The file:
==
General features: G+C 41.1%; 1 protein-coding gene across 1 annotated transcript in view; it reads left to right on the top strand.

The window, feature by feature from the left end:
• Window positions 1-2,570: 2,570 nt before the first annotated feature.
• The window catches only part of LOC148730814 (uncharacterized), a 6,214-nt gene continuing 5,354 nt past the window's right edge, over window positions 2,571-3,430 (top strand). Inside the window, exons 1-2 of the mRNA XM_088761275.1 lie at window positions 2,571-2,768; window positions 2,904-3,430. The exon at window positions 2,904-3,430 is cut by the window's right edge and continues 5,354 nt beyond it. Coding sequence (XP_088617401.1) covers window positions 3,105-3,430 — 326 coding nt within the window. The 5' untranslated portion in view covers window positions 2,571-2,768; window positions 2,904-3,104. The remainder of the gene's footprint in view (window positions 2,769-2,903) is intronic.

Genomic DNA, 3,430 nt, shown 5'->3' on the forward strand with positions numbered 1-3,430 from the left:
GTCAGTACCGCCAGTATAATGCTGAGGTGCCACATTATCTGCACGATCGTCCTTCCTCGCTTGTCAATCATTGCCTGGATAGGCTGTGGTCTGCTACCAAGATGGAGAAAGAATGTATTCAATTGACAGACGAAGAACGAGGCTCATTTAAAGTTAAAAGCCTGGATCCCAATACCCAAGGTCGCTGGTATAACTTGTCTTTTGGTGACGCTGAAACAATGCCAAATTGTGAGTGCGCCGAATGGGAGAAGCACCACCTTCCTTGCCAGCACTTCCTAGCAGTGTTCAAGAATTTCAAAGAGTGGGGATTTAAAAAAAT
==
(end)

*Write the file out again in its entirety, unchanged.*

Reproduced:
General features: G+C 41.1%; 1 protein-coding gene across 1 annotated transcript in view; it reads left to right on the top strand.

The window, feature by feature from the left end:
• Window positions 1-2,570: 2,570 nt before the first annotated feature.
• The window catches only part of LOC148730814 (uncharacterized), a 6,214-nt gene continuing 5,354 nt past the window's right edge, over window positions 2,571-3,430 (top strand). Inside the window, exons 1-2 of the mRNA XM_088761275.1 lie at window positions 2,571-2,768; window positions 2,904-3,430. The exon at window positions 2,904-3,430 is cut by the window's right edge and continues 5,354 nt beyond it. Coding sequence (XP_088617401.1) covers window positions 3,105-3,430 — 326 coding nt within the window. The 5' untranslated portion in view covers window positions 2,571-2,768; window positions 2,904-3,104. The remainder of the gene's footprint in view (window positions 2,769-2,903) is intronic.

Genomic DNA, 3,430 nt, shown 5'->3' on the forward strand with positions numbered 1-3,430 from the left:
GTCAGTACCGCCAGTATAATGCTGAGGTGCCACATTATCTGCACGATCGTCCTTCCTCGCTTGTCAATCATTGCCTGGATAGGCTGTGGTCTGCTACCAAGATGGAGAAAGAATGTATTCAATTGACAGACGAAGAACGAGGCTCATTTAAAGTTAAAAGCCTGGATCCCAATACCCAAGGTCGCTGGTATAACTTGTCTTTTGGTGACGCTGAAACAATGCCAAATTGTGAGTGCGCCGAATGGGAGAAGCACCACCTTCCTTGCCAGCACTTCCTAGCAGTGTTCAAGAATTTCAAAGAGTGGGGATTTAAAAAAAT